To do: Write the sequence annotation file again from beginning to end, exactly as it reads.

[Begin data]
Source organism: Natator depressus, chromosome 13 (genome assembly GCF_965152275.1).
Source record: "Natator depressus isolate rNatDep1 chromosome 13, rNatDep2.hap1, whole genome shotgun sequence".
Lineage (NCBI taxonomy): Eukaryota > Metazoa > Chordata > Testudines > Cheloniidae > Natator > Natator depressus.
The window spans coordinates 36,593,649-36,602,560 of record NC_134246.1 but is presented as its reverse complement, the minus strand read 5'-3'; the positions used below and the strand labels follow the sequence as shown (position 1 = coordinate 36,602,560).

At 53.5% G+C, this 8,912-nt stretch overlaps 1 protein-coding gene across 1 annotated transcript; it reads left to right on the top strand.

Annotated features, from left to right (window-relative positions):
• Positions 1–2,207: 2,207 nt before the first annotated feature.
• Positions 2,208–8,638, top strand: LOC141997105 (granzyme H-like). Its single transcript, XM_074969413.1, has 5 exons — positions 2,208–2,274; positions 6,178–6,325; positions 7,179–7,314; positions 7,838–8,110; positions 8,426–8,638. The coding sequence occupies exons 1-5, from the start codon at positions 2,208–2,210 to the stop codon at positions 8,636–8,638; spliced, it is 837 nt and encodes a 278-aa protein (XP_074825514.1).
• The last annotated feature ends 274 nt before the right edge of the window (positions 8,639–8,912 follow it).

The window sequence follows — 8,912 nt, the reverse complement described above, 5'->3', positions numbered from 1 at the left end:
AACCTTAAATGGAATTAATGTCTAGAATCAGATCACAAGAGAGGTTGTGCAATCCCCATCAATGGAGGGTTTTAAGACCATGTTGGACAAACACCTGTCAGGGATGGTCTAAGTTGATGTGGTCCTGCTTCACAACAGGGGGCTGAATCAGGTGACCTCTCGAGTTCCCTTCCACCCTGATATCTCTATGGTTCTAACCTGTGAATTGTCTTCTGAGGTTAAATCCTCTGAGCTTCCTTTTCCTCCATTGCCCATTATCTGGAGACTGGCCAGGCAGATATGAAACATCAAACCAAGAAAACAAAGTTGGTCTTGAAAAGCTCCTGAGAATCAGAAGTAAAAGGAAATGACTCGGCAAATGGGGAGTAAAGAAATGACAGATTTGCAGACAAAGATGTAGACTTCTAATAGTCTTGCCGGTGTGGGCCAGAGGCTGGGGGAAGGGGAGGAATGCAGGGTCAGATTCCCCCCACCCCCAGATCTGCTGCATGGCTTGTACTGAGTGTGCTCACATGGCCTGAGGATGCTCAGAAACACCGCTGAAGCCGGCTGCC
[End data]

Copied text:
Source organism: Natator depressus, chromosome 13 (genome assembly GCF_965152275.1).
Source record: "Natator depressus isolate rNatDep1 chromosome 13, rNatDep2.hap1, whole genome shotgun sequence".
Lineage (NCBI taxonomy): Eukaryota > Metazoa > Chordata > Testudines > Cheloniidae > Natator > Natator depressus.
The window spans coordinates 36,593,649-36,602,560 of record NC_134246.1 but is presented as its reverse complement, the minus strand read 5'-3'; the positions used below and the strand labels follow the sequence as shown (position 1 = coordinate 36,602,560).

At 53.5% G+C, this 8,912-nt stretch overlaps 1 protein-coding gene across 1 annotated transcript; it reads left to right on the top strand.

Annotated features, from left to right (window-relative positions):
• Positions 1–2,207: 2,207 nt before the first annotated feature.
• Positions 2,208–8,638, top strand: LOC141997105 (granzyme H-like). Its single transcript, XM_074969413.1, has 5 exons — positions 2,208–2,274; positions 6,178–6,325; positions 7,179–7,314; positions 7,838–8,110; positions 8,426–8,638. The coding sequence occupies exons 1-5, from the start codon at positions 2,208–2,210 to the stop codon at positions 8,636–8,638; spliced, it is 837 nt and encodes a 278-aa protein (XP_074825514.1).
• The last annotated feature ends 274 nt before the right edge of the window (positions 8,639–8,912 follow it).

The window sequence follows — 8,912 nt, the reverse complement described above, 5'->3', positions numbered from 1 at the left end:
AACCTTAAATGGAATTAATGTCTAGAATCAGATCACAAGAGAGGTTGTGCAATCCCCATCAATGGAGGGTTTTAAGACCATGTTGGACAAACACCTGTCAGGGATGGTCTAAGTTGATGTGGTCCTGCTTCACAACAGGGGGCTGAATCAGGTGACCTCTCGAGTTCCCTTCCACCCTGATATCTCTATGGTTCTAACCTGTGAATTGTCTTCTGAGGTTAAATCCTCTGAGCTTCCTTTTCCTCCATTGCCCATTATCTGGAGACTGGCCAGGCAGATATGAAACATCAAACCAAGAAAACAAAGTTGGTCTTGAAAAGCTCCTGAGAATCAGAAGTAAAAGGAAATGACTCGGCAAATGGGGAGTAAAGAAATGACAGATTTGCAGACAAAGATGTAGACTTCTAATAGTCTTGCCGGTGTGGGCCAGAGGCTGGGGGAAGGGGAGGAATGCAGGGTCAGATTCCCCCCACCCCCAGATCTGCTGCATGGCTTGTACTGAGTGTGCTCACATGGCCTGAGGATGCTCAGAAACACCGCTGAAGCCGGCTGCC